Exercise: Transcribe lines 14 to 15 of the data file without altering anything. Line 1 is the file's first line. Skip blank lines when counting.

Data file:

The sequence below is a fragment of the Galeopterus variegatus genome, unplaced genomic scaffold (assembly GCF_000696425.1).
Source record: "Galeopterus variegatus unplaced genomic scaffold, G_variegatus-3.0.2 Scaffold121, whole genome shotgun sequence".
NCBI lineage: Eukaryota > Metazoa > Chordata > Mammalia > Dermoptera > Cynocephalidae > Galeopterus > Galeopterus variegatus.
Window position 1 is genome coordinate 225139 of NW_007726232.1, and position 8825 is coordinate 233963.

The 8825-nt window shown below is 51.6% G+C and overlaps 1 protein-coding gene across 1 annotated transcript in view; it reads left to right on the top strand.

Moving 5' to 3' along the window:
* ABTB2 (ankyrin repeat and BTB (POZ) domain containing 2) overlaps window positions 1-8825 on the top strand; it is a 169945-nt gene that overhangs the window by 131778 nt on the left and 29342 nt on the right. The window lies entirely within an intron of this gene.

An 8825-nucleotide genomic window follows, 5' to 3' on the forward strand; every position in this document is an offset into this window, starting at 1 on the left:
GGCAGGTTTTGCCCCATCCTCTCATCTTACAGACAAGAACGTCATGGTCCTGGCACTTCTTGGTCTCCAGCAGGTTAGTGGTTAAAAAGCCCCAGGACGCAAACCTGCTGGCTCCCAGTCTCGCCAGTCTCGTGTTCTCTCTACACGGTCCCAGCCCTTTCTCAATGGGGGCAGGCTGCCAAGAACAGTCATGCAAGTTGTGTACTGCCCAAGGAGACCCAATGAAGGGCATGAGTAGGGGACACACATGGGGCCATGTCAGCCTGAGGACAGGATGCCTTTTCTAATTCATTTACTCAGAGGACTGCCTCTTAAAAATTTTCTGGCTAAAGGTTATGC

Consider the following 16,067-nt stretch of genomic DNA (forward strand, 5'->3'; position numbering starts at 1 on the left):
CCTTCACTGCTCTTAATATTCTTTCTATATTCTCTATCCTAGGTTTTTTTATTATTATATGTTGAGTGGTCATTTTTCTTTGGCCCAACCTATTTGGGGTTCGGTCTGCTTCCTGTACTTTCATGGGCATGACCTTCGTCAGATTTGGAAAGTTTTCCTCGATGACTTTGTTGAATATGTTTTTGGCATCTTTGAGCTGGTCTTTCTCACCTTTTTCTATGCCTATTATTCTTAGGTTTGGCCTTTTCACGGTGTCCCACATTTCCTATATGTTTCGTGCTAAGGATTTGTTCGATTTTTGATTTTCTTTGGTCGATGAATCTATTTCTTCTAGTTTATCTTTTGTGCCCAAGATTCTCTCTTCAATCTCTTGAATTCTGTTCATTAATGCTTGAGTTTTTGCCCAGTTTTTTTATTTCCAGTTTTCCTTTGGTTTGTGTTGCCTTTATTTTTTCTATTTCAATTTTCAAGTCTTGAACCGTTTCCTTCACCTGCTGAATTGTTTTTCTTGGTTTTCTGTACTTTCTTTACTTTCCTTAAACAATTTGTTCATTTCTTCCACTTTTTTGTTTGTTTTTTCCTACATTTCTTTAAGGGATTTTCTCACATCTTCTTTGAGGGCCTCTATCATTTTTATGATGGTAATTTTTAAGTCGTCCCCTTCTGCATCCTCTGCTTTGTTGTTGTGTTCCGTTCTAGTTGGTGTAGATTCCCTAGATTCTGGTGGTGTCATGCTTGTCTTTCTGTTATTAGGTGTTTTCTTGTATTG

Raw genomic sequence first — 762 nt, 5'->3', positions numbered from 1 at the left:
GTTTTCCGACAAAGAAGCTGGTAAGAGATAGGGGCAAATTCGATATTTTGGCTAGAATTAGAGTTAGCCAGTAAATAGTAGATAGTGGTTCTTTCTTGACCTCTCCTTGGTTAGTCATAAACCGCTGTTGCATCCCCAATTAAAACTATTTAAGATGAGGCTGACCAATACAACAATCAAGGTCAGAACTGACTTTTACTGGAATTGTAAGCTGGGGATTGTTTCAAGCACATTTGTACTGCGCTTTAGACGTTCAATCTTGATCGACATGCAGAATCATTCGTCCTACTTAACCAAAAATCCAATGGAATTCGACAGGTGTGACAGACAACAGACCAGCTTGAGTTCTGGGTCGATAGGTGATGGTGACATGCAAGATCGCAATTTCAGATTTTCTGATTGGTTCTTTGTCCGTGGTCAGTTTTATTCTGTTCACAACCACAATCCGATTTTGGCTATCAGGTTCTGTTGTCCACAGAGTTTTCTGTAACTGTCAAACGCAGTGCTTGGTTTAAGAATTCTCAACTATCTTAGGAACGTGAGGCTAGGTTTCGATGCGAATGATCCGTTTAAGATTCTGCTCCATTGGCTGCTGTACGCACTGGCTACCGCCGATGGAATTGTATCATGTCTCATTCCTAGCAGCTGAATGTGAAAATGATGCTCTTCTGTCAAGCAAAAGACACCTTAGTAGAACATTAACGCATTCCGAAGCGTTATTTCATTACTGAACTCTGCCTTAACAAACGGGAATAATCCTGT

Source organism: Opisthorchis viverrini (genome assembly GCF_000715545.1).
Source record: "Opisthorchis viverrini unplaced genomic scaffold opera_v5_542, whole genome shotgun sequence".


Source organism: Opisthorchis viverrini (genome assembly GCF_000715545.1).
Source record: "Opisthorchis viverrini unplaced genomic scaffold opera_v5_542, whole genome shotgun sequence".